James Cleverton baritone

James Cleverton, baritone

Who or what inspired you to pursue a career in music and who or what have been the most important influences on your musical life and career?

The earliest inspiration I had was singing in my school choir. Kevin White & Margaret Darwall-Smith were wonderful teachers and I was selected to the play the lead in the school musical, Joseph. I was probably about 11 years old. I then was awarded a choral scholarship to Seaford College where I was the head chorister. I was taught singing by Ann Lampard who was also head of the vocal department at the Junior Royal Academy and who encouraged me to take up singing professionally.

What have been the greatest challenges of your career so far?

Learning to remain patient and to focus on myself rather than watching the careers of my peers. Finding a good singing teacher to continue developing my vocal technique.

Which performances/recordings are you most proud of?

I’m proud of everything I do. After the pandemic, and in this political climate, I constantly remind myself how lucky I am to be able to contribute to this incredible art form. However, jumping in as Alberich in Das Rheingold at the Royal Opera House was an incredible moment.

Which particular works/composers do you think you perform best?

In my opinion, gone are the days where you can specialise in a particular genre. Singers are required to perform all forms of music. I equally enjoy singing Bach, Handel, Wagner and Birtwistle.

What do you do off stage that provides inspiration on stage?

Offstage my inspiration is my family. When you’re a younger singer, you’re often advised that certain roles will develop when you’ve had more life experience. Retrospectively, I can affirm that to be 100% true!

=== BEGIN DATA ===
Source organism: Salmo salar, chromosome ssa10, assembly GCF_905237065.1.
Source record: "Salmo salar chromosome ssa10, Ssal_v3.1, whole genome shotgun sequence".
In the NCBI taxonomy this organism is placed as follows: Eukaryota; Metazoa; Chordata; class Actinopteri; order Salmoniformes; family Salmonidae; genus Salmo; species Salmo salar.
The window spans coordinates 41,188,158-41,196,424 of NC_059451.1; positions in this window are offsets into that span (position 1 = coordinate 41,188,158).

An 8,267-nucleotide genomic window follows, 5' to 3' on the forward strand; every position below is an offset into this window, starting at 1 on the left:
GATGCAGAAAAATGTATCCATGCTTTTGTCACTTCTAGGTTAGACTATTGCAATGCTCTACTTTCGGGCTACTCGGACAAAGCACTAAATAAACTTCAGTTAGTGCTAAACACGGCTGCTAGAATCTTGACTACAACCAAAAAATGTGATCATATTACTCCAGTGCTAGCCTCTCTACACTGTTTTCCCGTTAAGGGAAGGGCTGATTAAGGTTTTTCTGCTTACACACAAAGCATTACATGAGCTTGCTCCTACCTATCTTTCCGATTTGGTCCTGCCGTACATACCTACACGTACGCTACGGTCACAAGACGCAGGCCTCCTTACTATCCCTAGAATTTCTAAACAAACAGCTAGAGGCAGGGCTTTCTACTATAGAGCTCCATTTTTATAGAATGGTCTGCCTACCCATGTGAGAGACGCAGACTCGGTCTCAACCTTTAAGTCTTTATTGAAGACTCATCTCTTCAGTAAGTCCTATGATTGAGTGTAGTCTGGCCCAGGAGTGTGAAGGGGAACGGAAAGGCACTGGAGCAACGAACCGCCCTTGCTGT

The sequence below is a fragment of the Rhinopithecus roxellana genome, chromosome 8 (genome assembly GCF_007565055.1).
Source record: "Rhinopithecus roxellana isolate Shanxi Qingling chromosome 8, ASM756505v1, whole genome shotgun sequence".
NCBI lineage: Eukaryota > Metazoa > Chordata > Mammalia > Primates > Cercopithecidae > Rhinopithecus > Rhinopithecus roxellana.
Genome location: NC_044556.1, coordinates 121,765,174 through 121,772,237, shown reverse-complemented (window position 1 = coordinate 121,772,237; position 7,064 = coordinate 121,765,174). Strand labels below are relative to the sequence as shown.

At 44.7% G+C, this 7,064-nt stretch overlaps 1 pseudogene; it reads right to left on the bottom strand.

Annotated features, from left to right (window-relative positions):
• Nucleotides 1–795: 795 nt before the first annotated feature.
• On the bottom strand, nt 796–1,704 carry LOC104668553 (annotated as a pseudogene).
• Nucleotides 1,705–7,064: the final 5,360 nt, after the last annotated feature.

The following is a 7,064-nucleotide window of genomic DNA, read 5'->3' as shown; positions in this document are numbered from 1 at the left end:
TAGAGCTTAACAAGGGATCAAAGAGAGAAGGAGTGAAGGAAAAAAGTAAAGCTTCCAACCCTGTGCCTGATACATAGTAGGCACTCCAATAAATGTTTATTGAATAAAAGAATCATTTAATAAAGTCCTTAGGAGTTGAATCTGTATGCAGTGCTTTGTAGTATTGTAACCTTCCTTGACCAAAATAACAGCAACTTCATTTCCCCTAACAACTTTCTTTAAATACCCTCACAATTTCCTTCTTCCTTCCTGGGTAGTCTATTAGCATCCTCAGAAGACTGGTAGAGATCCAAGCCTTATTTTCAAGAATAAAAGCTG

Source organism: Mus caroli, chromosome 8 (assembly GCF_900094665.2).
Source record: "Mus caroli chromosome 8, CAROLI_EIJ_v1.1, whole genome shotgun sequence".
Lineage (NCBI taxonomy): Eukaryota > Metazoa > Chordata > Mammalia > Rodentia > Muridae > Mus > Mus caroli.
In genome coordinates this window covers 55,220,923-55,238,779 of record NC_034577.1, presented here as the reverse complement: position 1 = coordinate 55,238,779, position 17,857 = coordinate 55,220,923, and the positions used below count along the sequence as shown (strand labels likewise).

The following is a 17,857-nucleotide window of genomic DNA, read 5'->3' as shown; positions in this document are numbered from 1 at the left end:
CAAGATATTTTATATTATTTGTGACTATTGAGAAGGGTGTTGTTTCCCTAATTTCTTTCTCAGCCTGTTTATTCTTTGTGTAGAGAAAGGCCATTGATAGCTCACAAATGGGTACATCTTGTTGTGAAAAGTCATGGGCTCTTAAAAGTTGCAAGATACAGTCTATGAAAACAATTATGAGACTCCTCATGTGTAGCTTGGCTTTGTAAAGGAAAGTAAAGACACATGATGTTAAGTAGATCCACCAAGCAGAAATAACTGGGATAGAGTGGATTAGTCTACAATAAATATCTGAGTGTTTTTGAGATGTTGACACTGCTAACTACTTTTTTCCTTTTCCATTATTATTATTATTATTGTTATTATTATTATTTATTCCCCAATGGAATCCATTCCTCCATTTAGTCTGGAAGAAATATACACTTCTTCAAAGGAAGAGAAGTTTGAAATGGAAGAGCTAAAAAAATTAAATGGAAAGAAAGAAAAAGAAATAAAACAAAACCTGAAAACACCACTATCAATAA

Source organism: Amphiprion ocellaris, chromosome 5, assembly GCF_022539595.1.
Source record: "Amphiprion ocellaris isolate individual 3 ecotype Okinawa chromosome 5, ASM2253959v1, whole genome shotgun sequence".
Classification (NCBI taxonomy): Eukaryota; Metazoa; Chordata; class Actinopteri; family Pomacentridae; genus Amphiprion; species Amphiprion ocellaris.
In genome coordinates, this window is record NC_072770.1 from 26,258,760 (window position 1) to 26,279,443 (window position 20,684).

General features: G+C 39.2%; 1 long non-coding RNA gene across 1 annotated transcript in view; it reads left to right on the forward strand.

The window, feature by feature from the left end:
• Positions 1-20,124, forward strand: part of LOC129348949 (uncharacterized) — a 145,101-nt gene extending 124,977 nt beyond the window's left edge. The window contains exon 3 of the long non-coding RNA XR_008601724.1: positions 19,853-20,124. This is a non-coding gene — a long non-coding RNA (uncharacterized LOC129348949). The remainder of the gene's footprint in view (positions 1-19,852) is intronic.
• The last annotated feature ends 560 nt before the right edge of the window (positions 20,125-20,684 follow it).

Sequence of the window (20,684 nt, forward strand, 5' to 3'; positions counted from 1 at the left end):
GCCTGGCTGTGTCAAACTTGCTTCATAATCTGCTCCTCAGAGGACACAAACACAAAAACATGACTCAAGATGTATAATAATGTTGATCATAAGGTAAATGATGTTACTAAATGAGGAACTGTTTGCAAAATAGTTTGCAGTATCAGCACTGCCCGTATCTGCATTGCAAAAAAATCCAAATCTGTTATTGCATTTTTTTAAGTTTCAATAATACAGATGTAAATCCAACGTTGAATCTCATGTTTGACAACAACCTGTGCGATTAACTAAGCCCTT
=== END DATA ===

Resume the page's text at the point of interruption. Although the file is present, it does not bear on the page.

How do you make your repertoire choices from season to season?

Repertoire often chooses itself, unless there is a schedule clash in which case there are a few considerations to make. With a young family I try to stay as close to home for as long as possible. unless it’s a dream role or the finances are too compelling!

Do you have a favourite concert venue to perform in and why?

I love singing in the Royal Albert Hall. The magnitude, acoustic and atmosphere are second to none.

What do you feel needs to be done to grow classical music’s audiences?

I believe keeping music in schools – or reintroducing music into schools – is imperative to maintaining and growing classical music audiences and performers. Experiencing live music in all its forms is visceral, whether as an audience member or collaborator.

What is your most memorable concert experience?

As a student I went to see an oratorio in a local church. One of the soloists had a fit of uncontrollable giggles, tears running down their face. Unforgettable.

From a performing experience, my first post-pandemic concert was Fauré’s Requiem at Cadogan Hall with Hilary Davan Wetton and the RPO. It was really quite overwhelming to sing that piece, having been deprived of experiencing any live music for so long.

As a musician, what is your definition of success?

I think any musician who can communicate a piece of music or deliver an experience to an audience through their performance or interpretation has on some level succeeded.

What advice would you give to young/aspiring musicians?

Believe in yourself. Enjoy what you do. Stay focussed and patient and keep studying – not necessarily in that order!!

What’s the one thing in the music industry we’re not talking about which you think we should be?

The danger of nepotism perpetuating the opinion of elitism in classical music

What’s next?

Understudying Wozzeck at the Royal Opera House with Antonio Pappano

Where would you like to be in 10 years?

Still improving and performing in a thriving, stable UK classical music environment.

James Cleverton appears with the R0yal Choral Society in their Good Friday performance of Handel’s Messiah at the Royal Albert Hall on 7th April. More information

Baritone James Cleverton has appeared in principal roles at the Royal Opera House Covent Garden, English National Opera, Glyndebourne Festival Opera, Scottish Opera, Welsh National Opera, Opera North, Opernhaus Zürich, Salzburg Festival, St Gallen, Opéra de Rennes and the major UK opera festivals. 

Recent performances include Das Rheingold for the Royal Opera House, Akhnaten, Satyagraha, Jack the Ripper the Women of Whitechapel and The Mask of Orpheus for ENO, Alzira for the Buxton International Music Festival, La Traviata for WNO, ROH and Opera North, The Magic Flute for Scottish Opera, Iris for Opera Holland Park and baritone soloist for the European premiere of Roberto Sierra’s Missa Latina with the Orquesta y Coro Nacional at the Madrid National Concert Hall under the baton of Karen Kamensek.

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